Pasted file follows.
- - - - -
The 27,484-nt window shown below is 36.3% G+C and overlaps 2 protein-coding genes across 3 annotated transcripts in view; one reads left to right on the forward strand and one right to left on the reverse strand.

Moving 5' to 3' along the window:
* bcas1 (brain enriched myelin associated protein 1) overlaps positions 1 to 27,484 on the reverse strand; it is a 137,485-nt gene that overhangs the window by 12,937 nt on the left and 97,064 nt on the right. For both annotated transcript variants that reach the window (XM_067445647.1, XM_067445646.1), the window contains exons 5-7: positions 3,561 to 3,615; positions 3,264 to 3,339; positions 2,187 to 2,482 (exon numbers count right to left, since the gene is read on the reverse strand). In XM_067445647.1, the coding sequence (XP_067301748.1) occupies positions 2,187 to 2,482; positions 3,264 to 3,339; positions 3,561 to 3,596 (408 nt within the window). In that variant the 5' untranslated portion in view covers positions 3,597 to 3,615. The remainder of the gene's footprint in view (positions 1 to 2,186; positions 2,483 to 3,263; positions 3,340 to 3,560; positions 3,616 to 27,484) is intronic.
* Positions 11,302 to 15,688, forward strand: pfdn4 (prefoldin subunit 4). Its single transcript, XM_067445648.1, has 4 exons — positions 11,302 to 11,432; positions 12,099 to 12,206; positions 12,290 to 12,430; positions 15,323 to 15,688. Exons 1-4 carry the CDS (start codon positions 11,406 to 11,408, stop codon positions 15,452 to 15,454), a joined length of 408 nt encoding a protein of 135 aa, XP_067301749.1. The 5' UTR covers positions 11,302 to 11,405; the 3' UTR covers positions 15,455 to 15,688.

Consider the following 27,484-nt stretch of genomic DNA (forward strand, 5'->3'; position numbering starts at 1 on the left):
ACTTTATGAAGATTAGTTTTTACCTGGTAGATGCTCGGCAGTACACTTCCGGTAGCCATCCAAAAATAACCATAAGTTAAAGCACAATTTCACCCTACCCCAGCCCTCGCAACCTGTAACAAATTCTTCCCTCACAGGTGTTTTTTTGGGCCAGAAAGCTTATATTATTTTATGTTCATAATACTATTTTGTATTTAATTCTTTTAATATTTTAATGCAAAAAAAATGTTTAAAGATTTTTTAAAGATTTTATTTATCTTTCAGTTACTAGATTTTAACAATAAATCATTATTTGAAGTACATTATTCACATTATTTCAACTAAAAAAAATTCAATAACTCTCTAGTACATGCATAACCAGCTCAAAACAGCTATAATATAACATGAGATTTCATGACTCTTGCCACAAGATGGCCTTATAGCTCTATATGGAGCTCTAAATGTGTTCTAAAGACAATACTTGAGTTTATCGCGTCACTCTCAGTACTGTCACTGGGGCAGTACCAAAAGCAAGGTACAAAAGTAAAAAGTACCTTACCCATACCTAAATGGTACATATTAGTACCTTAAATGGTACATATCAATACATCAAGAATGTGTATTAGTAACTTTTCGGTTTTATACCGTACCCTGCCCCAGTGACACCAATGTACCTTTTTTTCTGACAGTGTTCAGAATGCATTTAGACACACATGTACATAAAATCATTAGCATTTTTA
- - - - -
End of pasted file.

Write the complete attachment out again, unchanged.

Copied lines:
The 27,484-nt window shown below is 36.3% G+C and overlaps 2 protein-coding genes across 3 annotated transcripts in view; one reads left to right on the forward strand and one right to left on the reverse strand.

Moving 5' to 3' along the window:
* bcas1 (brain enriched myelin associated protein 1) overlaps positions 1 to 27,484 on the reverse strand; it is a 137,485-nt gene that overhangs the window by 12,937 nt on the left and 97,064 nt on the right. For both annotated transcript variants that reach the window (XM_067445647.1, XM_067445646.1), the window contains exons 5-7: positions 3,561 to 3,615; positions 3,264 to 3,339; positions 2,187 to 2,482 (exon numbers count right to left, since the gene is read on the reverse strand). In XM_067445647.1, the coding sequence (XP_067301748.1) occupies positions 2,187 to 2,482; positions 3,264 to 3,339; positions 3,561 to 3,596 (408 nt within the window). In that variant the 5' untranslated portion in view covers positions 3,597 to 3,615. The remainder of the gene's footprint in view (positions 1 to 2,186; positions 2,483 to 3,263; positions 3,340 to 3,560; positions 3,616 to 27,484) is intronic.
* Positions 11,302 to 15,688, forward strand: pfdn4 (prefoldin subunit 4). Its single transcript, XM_067445648.1, has 4 exons — positions 11,302 to 11,432; positions 12,099 to 12,206; positions 12,290 to 12,430; positions 15,323 to 15,688. Exons 1-4 carry the CDS (start codon positions 11,406 to 11,408, stop codon positions 15,452 to 15,454), a joined length of 408 nt encoding a protein of 135 aa, XP_067301749.1. The 5' UTR covers positions 11,302 to 11,405; the 3' UTR covers positions 15,455 to 15,688.

Consider the following 27,484-nt stretch of genomic DNA (forward strand, 5'->3'; position numbering starts at 1 on the left):
ACTTTATGAAGATTAGTTTTTACCTGGTAGATGCTCGGCAGTACACTTCCGGTAGCCATCCAAAAATAACCATAAGTTAAAGCACAATTTCACCCTACCCCAGCCCTCGCAACCTGTAACAAATTCTTCCCTCACAGGTGTTTTTTTGGGCCAGAAAGCTTATATTATTTTATGTTCATAATACTATTTTGTATTTAATTCTTTTAATATTTTAATGCAAAAAAAATGTTTAAAGATTTTTTAAAGATTTTATTTATCTTTCAGTTACTAGATTTTAACAATAAATCATTATTTGAAGTACATTATTCACATTATTTCAACTAAAAAAAATTCAATAACTCTCTAGTACATGCATAACCAGCTCAAAACAGCTATAATATAACATGAGATTTCATGACTCTTGCCACAAGATGGCCTTATAGCTCTATATGGAGCTCTAAATGTGTTCTAAAGACAATACTTGAGTTTATCGCGTCACTCTCAGTACTGTCACTGGGGCAGTACCAAAAGCAAGGTACAAAAGTAAAAAGTACCTTACCCATACCTAAATGGTACATATTAGTACCTTAAATGGTACATATCAATACATCAAGAATGTGTATTAGTAACTTTTCGGTTTTATACCGTACCCTGCCCCAGTGACACCAATGTACCTTTTTTTCTGACAGTGTTCAGAATGCATTTAGACACACATGTACATAAAATCATTAGCATTTTTA